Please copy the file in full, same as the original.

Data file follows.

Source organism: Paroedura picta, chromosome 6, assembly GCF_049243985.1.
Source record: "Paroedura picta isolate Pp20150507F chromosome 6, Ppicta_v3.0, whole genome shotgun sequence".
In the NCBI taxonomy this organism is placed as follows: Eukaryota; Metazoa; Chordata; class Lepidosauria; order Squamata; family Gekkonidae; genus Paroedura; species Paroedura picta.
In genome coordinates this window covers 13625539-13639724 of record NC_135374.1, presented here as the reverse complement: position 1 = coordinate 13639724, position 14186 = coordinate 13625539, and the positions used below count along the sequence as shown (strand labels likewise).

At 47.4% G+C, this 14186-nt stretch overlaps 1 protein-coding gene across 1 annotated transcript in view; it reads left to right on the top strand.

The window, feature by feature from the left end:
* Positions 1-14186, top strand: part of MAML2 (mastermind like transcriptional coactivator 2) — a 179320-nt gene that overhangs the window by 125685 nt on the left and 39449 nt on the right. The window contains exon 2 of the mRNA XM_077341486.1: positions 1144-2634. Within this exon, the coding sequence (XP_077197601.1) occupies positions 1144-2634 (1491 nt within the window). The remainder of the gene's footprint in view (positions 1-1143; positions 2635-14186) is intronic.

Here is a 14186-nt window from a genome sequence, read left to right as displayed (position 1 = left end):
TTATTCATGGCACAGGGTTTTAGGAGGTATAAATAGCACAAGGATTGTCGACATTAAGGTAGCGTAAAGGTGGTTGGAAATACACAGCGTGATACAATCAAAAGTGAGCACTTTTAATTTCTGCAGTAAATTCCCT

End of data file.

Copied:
Source organism: Paroedura picta, chromosome 6, assembly GCF_049243985.1.
Source record: "Paroedura picta isolate Pp20150507F chromosome 6, Ppicta_v3.0, whole genome shotgun sequence".
In the NCBI taxonomy this organism is placed as follows: Eukaryota; Metazoa; Chordata; class Lepidosauria; order Squamata; family Gekkonidae; genus Paroedura; species Paroedura picta.
In genome coordinates this window covers 13625539-13639724 of record NC_135374.1, presented here as the reverse complement: position 1 = coordinate 13639724, position 14186 = coordinate 13625539, and the positions used below count along the sequence as shown (strand labels likewise).

At 47.4% G+C, this 14186-nt stretch overlaps 1 protein-coding gene across 1 annotated transcript in view; it reads left to right on the top strand.

The window, feature by feature from the left end:
* Positions 1-14186, top strand: part of MAML2 (mastermind like transcriptional coactivator 2) — a 179320-nt gene that overhangs the window by 125685 nt on the left and 39449 nt on the right. The window contains exon 2 of the mRNA XM_077341486.1: positions 1144-2634. Within this exon, the coding sequence (XP_077197601.1) occupies positions 1144-2634 (1491 nt within the window). The remainder of the gene's footprint in view (positions 1-1143; positions 2635-14186) is intronic.

Here is a 14186-nt window from a genome sequence, read left to right as displayed (position 1 = left end):
TTATTCATGGCACAGGGTTTTAGGAGGTATAAATAGCACAAGGATTGTCGACATTAAGGTAGCGTAAAGGTGGTTGGAAATACACAGCGTGATACAATCAAAAGTGAGCACTTTTAATTTCTGCAGTAAATTCCCT